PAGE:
ROTTERDAM -The kitsch pop songs of the Eurovision Song Contest battle for votes on Saturday as the world's most popular live music event is reprised in the Netherlands after skipping a year due to the coronavirus pandemic.
"We are happy that this event is possible, in a moment like this, after a tough year like this," said Victoria de Angelis of Italian group Maneskin.
Twenty six nations will compete in Saturday night's final, which should send "a message of hope for the rest of Europe", she said. Her band's glam rock song "Zitti E Buoni" is tipped as one of the favourites.
"I think it's between France and Italy. France is so warm, a woman stepping out of the shadows and into the light," Eurovision blogger William Lee Adams said of Barbara Pravi's classic song "Voila".
Italy's song is a more raucous "punch in the face", said Adams, who runs Wiwi bloggs.
"After this past year where we've been trapped at home I think a lot of people want that feeling of being at a party and that's what they're giving," the blogger said.
Other countries tipped as potential winners are Malta, with an up-tempo dance floor track "Je me casse", Lithuania's The Roop with the retro-pop song "Discoteque" and Iceland with their song "10 years".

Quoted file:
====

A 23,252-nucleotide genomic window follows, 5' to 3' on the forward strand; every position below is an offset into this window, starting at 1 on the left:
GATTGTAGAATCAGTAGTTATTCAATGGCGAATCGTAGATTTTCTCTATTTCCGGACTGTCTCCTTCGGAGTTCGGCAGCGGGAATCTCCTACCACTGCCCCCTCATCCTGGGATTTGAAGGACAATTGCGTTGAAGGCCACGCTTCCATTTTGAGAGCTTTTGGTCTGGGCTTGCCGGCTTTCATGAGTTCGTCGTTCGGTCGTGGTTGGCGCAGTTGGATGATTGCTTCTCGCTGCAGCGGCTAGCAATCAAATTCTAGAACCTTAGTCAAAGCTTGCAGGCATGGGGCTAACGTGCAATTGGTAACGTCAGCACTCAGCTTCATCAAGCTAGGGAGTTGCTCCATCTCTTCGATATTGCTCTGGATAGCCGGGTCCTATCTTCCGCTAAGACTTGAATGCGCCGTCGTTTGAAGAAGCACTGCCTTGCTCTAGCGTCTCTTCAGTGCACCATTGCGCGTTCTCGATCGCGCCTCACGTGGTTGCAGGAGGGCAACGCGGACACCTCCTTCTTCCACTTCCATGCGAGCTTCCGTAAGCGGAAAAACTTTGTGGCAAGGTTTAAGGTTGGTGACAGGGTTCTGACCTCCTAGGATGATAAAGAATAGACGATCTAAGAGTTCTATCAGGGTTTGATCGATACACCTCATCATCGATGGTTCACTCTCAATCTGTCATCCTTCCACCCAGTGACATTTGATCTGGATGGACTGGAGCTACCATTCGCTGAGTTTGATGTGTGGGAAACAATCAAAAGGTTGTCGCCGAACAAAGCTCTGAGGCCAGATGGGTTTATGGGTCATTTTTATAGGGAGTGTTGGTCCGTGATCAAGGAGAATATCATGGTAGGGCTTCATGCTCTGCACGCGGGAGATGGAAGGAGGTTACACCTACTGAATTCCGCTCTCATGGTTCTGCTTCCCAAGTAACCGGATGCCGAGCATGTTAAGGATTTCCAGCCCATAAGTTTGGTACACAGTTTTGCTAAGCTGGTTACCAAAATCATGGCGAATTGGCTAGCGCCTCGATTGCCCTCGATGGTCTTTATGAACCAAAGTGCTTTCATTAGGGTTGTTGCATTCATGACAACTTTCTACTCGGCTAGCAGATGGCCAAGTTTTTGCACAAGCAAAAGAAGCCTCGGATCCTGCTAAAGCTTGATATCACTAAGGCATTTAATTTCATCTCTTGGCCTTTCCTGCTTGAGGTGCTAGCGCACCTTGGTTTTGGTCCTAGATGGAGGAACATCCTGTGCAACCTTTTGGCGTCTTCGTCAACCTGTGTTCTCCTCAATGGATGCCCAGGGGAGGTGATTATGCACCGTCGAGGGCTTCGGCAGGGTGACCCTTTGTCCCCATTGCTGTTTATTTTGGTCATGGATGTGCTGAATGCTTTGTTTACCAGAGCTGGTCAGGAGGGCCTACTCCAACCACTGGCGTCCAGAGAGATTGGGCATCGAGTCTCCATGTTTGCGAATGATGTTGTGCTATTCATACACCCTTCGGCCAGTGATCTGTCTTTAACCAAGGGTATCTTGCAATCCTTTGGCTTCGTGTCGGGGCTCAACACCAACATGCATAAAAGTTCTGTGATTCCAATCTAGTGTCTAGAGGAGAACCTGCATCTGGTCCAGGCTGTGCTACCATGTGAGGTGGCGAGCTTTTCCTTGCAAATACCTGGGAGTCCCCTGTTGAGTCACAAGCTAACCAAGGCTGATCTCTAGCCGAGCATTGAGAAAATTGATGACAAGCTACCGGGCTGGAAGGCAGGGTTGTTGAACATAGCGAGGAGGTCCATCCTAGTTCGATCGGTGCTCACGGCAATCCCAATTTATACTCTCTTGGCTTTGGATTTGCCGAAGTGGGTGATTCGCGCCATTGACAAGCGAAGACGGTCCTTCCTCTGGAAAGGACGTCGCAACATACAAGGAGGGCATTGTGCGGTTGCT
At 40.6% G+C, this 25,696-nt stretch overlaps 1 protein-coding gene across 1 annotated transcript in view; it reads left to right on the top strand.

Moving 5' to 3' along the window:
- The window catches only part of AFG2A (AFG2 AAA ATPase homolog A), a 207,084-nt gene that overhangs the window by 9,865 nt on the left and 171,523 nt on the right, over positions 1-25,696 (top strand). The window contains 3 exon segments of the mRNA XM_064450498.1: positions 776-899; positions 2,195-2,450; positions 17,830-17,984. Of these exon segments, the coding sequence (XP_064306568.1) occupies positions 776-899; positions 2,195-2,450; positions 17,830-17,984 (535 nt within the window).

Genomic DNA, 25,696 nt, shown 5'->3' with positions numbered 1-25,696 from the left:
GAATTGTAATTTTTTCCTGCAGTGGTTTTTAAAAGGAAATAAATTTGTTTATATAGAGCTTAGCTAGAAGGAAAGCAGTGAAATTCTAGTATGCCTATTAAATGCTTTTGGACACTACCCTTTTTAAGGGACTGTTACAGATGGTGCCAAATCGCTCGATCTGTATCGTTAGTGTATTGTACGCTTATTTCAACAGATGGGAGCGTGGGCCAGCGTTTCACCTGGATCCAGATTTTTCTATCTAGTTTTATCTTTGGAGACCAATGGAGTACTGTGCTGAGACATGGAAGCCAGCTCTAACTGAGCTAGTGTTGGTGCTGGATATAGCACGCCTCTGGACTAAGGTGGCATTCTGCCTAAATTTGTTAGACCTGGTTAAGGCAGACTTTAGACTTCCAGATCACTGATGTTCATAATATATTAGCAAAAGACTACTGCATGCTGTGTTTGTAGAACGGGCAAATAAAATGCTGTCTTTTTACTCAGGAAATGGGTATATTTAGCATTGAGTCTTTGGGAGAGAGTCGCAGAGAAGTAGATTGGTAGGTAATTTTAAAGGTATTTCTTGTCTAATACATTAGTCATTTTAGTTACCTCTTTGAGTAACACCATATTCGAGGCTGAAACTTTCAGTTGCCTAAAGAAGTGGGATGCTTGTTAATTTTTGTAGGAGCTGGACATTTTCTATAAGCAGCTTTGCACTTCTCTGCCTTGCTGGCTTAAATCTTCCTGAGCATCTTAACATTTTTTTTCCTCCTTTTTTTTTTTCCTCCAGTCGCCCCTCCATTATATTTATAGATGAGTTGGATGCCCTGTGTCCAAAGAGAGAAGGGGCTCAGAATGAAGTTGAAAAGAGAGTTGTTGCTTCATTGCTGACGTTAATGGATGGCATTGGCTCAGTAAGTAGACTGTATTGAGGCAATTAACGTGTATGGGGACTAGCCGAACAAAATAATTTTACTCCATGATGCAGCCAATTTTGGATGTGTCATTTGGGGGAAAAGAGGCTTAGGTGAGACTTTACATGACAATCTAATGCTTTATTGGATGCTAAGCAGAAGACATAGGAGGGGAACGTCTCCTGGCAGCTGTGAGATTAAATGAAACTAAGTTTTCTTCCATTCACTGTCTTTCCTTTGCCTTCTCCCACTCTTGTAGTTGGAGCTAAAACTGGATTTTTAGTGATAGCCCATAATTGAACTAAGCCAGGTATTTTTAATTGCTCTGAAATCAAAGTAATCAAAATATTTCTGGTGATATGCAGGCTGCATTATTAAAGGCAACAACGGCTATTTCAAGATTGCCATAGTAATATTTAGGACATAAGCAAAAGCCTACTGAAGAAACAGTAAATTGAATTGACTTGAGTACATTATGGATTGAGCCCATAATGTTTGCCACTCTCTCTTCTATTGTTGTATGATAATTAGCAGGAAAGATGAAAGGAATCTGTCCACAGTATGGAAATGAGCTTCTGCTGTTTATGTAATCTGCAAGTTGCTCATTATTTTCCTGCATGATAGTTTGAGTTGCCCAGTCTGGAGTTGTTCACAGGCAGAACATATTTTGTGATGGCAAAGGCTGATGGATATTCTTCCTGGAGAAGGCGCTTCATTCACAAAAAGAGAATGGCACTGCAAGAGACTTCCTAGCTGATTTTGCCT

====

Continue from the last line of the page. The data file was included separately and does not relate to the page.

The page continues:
A limited audience of 3,500 will be admitted to a concert venue in the city of Rotterdam to watch the performances after undergoing stringent testing for COVID-19.
Hours before the show, fans queued outside the venue in the wind and rain to get their coronavirus test out of the way.
"I'm just happy to be here, I'm happy to see a show on stage. It's just the excitement," Danish Eurovision fan Tore Peters-Munch, 43, said as he waited in line.
Despite the precautions, several COVID-19 infections were reported during rehearsals and the semi-finals.
Icelandic band Dadi og Gagnamagnid will not be able to perform live during the finals, after a band member tested positive for COVID-19. The organisation will instead broadcast a back-up, pre-recorded performance.
Due to travel restrictions, most Eurovision fans outside the Netherlands will have to watch from home. Many are reaching out to friends and online communities to celebrate the event, known for its flamboyant costumes and theatrics.
The Netherlands is hosting the 65th edition of the event, which draws a television audience of about 200 million, after Dutch singer-songwriter Duncan Laurence won the 2019 contest in Tel Aviv with the song "Arcade".
Laurence's performance this year was cancelled after he tested positive for the virus.
(Reporting by Stephanie van den Berg additional reporting by Bart Bieseman and Johnny Cotton;Editing by Helen Popper and Ros Russell)